BMW Championship: Jason Day drops longtime caddie for 'buddy'
LAKE FOREST, Ill. — Jason Day put his name in the ring for most controversial caddie splits of the year when he confirmed Wednesday his dismissal of longtime caddie Colin Swatton.
Many were shocked when Phil Mickelson and Jim "Bones" Mackay split earlier this summer, but Day's firing of Swatton was a twist even Hollywood's best screenwriters couldn't conjure.
Day and Swatton had been together for 11 years, with Swatton serving as a father figure in Day's life after the former world No. 1's dad passed away.
"That was the biggest thing, I'm sitting here and he's been my caddie for 11 years," Day said Wednesday. "I felt like if I was going to keep it going — I know that he wanted — he always wanted to work and do whatever he needs. He said, 'You can yell at me if you want,' that that's how good of a guy he is. I said, 'No, I can't damage the relationship that we've had together.'
"He's a father figure for me ever since I was a kid, and I wanted to make sure that it's still there. Went a little further and kept on like butting heads out there and also me. I'm the player. I'm the one — he's got zero ego. Unfortunately, sometimes I get in my own way. And, as golfers, it's a very mentally driven game and sometimes you look for blame elsewhere and obviously I'm not trying to blame him."
Day almost seemed to regret the decision when talking about what the switch will mean for him down the road.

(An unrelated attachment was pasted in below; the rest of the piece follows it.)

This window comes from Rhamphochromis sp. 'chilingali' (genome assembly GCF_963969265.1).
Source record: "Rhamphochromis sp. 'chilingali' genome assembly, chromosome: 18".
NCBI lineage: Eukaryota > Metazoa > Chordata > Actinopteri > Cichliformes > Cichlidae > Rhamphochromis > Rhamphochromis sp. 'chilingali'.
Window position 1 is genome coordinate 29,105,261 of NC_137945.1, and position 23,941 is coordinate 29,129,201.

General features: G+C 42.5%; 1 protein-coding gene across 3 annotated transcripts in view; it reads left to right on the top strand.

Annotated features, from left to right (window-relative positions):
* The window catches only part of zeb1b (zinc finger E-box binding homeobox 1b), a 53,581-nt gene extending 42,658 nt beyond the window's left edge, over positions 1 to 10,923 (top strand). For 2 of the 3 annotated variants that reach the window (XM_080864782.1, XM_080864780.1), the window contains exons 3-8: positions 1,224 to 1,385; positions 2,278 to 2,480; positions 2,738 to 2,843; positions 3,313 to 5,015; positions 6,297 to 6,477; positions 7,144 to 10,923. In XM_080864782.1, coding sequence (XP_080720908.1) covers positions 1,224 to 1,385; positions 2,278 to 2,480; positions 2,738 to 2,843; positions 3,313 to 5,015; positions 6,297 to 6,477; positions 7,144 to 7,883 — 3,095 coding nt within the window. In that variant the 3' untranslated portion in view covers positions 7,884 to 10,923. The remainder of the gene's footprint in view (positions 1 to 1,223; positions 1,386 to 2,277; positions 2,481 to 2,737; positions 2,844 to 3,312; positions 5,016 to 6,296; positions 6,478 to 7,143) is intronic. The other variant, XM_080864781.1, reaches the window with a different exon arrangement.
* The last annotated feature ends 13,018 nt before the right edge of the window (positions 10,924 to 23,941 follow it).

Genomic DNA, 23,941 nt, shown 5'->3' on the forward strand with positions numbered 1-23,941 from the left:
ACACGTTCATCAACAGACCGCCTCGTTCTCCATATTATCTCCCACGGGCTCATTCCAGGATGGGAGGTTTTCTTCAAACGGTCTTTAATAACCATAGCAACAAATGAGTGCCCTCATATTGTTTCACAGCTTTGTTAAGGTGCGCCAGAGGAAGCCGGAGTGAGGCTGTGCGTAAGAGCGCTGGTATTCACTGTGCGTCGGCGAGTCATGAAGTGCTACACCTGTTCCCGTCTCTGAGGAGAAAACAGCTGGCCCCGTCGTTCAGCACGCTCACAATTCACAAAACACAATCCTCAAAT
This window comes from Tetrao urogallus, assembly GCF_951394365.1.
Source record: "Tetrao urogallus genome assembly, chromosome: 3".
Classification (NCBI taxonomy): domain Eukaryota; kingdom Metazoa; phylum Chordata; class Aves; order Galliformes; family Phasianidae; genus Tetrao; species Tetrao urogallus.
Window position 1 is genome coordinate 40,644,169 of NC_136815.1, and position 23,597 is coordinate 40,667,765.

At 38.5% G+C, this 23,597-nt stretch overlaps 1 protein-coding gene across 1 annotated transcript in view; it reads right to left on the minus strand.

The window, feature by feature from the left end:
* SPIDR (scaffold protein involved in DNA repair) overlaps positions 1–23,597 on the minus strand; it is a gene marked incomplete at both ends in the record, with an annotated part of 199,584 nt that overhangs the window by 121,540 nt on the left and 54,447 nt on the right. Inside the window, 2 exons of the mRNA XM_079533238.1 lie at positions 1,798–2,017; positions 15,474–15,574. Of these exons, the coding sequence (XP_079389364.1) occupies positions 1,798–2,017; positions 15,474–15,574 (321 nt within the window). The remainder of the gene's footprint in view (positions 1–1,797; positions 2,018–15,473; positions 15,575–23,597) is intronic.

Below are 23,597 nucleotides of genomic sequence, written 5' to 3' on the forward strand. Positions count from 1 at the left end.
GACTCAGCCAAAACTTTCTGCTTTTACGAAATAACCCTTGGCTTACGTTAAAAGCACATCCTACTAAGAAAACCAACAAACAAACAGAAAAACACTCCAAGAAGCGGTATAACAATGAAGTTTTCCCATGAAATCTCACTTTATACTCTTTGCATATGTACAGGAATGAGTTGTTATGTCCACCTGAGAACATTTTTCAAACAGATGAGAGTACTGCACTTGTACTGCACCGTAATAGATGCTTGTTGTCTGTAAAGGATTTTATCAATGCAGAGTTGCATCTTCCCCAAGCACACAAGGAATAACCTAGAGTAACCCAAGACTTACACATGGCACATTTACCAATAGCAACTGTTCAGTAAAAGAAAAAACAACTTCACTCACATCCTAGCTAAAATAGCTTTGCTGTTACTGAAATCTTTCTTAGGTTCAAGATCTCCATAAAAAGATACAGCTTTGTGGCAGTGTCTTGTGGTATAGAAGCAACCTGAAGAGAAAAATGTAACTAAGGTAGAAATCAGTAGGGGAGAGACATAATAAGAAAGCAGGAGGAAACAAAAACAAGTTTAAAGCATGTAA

"(Swatton's) still my coach. It may be somewhere down the road where four months from now — I don't even know how long it will be — but I can come back to him and say, 'Look, man, I made a mistake and I need to come back and have you on the bag,'" Day said. "Nothing between what he did on the golf course that obviously forced this.
"He was one of the hardest working caddies out there that I believed in, was always thorough and on top of everything, every information that he processed across to me as a player. Unfortunately, sometimes the chemistry just doesn't work. He's been my coach since I'm 12. Obviously this is a very hard time for both of us with regards to we had a relationship for so long, my caddie for 11 years."
Day, who is 28th in the FedEx Cup standings with just four top 10s this season, seemingly blindsided Swatton when giving him the news of his release.
"He was obviously a little bit shocked and disappointed," Day said. "Before the event, he sent me through my stats that I needed to look at. We always — we had conversations, my agent, my wife and obviously, him.
"I talked to him for about 25 minutes to an hour last week. Obviously, he needed some time just going over things and really trying — understand my feelings and what I wanted to try to accomplish in my career as a player and then obviously trying to get his feelings as well.
"So, you know, it's always hard because we've been a team for so long. We've been really tight and being so close for very long and we're still close. It's just — he's coming off the bag and going to more of a coaching role now."
For now, Day will use a friend this week to replace Swatton with a different friend possibly taking his place at the Presidents Cup.
"Going forward, I've got a buddy on the bag, I might have another buddy on the bag at the Presidents Cup and we'll see how it goes," Day said.